LONDON — Britain’s public health agency says preliminary data suggest that people with the omicron variant of the coronavirus are between 50% and 70% less likely to need hospitalization than those with the delta strain.
The U.K. Health Security Agency findings add to emerging evidence that omicron produces milder illness than other variants — but also spreads faster and better evades vaccines.
The agency said Thursday that, based on cases in the U.K., an individual with omicron is estimated to be between 31% and 45% less likely to attend a hospital emergency department compared to delta, “and 50 to 70% less likely to be admitted to hospital.”
It cautioned that the analysis is “preliminary and highly uncertain” because of the small number of omicron patients in hospitals and the fact that most were in younger age groups. As of Dec. 20, 132 people had been admitted to U.K. hospitals with confirmed omicron, of whom 14 — aged between 52 and 96 — died.
SOFIA, Bulgaria — Bulgarians aged over 65 are being offered a one-off payment of 75 levs ($43) in addition to their monthly pensions if they get a COVID-19 vaccine.
Prime Minister Kiril Petkov said Thursday that pensioners who have not received a jab will get the payment after the first dose. Those who have had one dose will get the money after receiving a second dose and those getting a booster dose when the program kicks off.
The program, scheduled to begin in January and to last until the end of June, is part of the new government’s campaign to encourage the vaccination process
The Balkan country of 7 million remains the least vaccinated in the 27-nation European Union, with less than one-third of its adults fully vaccinated.
BERLIN — Germany is adding the United States, Spain and Portugal to its list of “high-risk areas” but removing neighboring Austria.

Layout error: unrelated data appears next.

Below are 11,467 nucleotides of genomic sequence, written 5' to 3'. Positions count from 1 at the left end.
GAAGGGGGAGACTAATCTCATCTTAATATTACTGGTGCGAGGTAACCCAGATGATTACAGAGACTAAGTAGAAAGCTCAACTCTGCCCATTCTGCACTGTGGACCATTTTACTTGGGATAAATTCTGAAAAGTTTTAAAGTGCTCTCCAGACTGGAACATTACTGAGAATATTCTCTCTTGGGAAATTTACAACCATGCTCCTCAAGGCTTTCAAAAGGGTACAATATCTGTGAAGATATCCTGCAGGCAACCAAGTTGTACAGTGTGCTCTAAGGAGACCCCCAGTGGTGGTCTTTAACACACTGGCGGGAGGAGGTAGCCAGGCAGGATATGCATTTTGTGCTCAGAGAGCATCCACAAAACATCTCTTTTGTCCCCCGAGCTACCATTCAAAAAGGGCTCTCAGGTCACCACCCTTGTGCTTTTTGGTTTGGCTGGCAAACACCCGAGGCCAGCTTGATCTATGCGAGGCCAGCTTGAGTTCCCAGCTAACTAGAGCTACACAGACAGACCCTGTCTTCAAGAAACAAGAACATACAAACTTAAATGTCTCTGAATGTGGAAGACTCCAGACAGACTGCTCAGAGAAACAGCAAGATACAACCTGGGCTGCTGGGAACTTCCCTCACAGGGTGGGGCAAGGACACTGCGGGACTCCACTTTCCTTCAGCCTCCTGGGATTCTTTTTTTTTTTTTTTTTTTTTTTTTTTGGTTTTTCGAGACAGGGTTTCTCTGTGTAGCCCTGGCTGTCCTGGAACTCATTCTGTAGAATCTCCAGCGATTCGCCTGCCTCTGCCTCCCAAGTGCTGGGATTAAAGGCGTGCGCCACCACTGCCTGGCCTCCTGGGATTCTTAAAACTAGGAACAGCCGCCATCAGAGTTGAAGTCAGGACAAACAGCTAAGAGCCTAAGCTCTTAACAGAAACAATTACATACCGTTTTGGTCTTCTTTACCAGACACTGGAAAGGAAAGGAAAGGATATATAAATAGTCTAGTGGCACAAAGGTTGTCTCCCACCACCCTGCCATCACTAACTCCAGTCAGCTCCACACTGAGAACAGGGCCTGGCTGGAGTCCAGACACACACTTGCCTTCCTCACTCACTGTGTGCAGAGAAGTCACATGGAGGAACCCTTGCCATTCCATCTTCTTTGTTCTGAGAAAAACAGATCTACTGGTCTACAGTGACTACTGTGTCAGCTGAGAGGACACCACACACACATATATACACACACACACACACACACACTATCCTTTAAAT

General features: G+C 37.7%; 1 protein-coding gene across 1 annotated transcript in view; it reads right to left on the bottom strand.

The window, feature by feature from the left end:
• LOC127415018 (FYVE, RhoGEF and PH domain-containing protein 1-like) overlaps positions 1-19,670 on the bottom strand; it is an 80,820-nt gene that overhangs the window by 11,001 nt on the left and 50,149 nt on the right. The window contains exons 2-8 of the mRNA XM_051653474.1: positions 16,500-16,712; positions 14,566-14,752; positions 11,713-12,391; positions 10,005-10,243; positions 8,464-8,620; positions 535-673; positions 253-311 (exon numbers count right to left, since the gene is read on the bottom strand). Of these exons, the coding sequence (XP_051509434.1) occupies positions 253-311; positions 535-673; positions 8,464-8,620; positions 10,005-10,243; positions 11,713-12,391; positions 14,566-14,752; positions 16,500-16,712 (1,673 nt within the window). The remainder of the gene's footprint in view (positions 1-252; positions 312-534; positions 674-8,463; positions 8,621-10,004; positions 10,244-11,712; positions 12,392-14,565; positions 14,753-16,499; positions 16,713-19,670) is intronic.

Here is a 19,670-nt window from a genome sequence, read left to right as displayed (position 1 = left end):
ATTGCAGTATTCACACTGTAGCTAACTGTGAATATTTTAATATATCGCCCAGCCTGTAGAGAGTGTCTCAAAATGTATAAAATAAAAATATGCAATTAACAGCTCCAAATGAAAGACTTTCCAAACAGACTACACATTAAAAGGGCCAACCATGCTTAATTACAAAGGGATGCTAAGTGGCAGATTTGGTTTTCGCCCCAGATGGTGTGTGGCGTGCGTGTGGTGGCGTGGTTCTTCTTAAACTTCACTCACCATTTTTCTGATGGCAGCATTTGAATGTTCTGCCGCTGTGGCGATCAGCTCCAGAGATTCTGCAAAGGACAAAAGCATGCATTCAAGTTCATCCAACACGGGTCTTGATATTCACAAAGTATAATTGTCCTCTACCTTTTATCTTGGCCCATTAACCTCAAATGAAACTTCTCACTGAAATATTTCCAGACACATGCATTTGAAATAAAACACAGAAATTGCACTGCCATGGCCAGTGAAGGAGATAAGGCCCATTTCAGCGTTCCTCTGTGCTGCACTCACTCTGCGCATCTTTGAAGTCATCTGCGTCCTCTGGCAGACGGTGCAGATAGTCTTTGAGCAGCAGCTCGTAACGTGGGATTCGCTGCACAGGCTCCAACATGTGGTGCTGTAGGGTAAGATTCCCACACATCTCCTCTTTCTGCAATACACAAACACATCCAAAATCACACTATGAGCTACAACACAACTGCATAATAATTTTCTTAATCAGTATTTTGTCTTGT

Travelers arriving from “high-risk areas,” the lower of two risk categories, must self-isolate for 10 days unless they are fully vaccinated or have recovered from COVID-19. That period can be cut to five days with a negative test.
Germany’s disease control center said Thursday that the change of status will take effect on Saturday.
Along with the U.S., Spain and Portugal, Finland, Monaco and Cyprus are being added to the list. Belize, Bosnia, Malaysia and Serbia are also being removed.
Germany didn’t add any new countries to its list of “virus variant areas,” the top risk category. Travel from those countries is restricted largely to German residents and citizens and anyone arriving must self-isolate for 14 days, regardless of vaccination status.
That list currently contains the U.K., South Africa and seven other southern African countries.
PHILADELPHIA — The Philadelphia Health Department has canceled its giveaway of rapid COVID-19 tests scheduled for Thursday after demand at earlier giveaways depleted its supplies.
A department spokesperson announced Wednesday that the giveaway would be canceled but that the city would move forward with a fee vaccine clinic at the center.
The department began giving away tests Saturday at a series of community events that have seen high demand and people waiting in long lines to get the kits. The city has distributed close to 24,000 kits, each with two tests, since Saturday as nationwide demand has increased.
BERLIN — The leaders of the Netherlands and Germany’s most populous state are appealing to people not to cross their border to shop and eat.
Dutch Prime Minister Mark Rutte and Hendrik Wuest, the governor of neighboring North Rhine-Westphalia state, said in a joint statement Thursday that “with the spread of the omicron variant in our countries, it is now even more important to limit our contacts.”
The Netherlands imposed a nationwide lockdown on Sunday, shutting all non-essential stores, bars and restaurants until Jan. 14.
Germany has not locked down but it is stepping up contact restrictions — shutting nightclubs and removing spectators from major events — in most regions after Christmas.
Rutte and Wuest wrote that borders are being kept open because people in border regions in particular are strongly intertwined. But they urged people to “deal responsibly with these open borders.”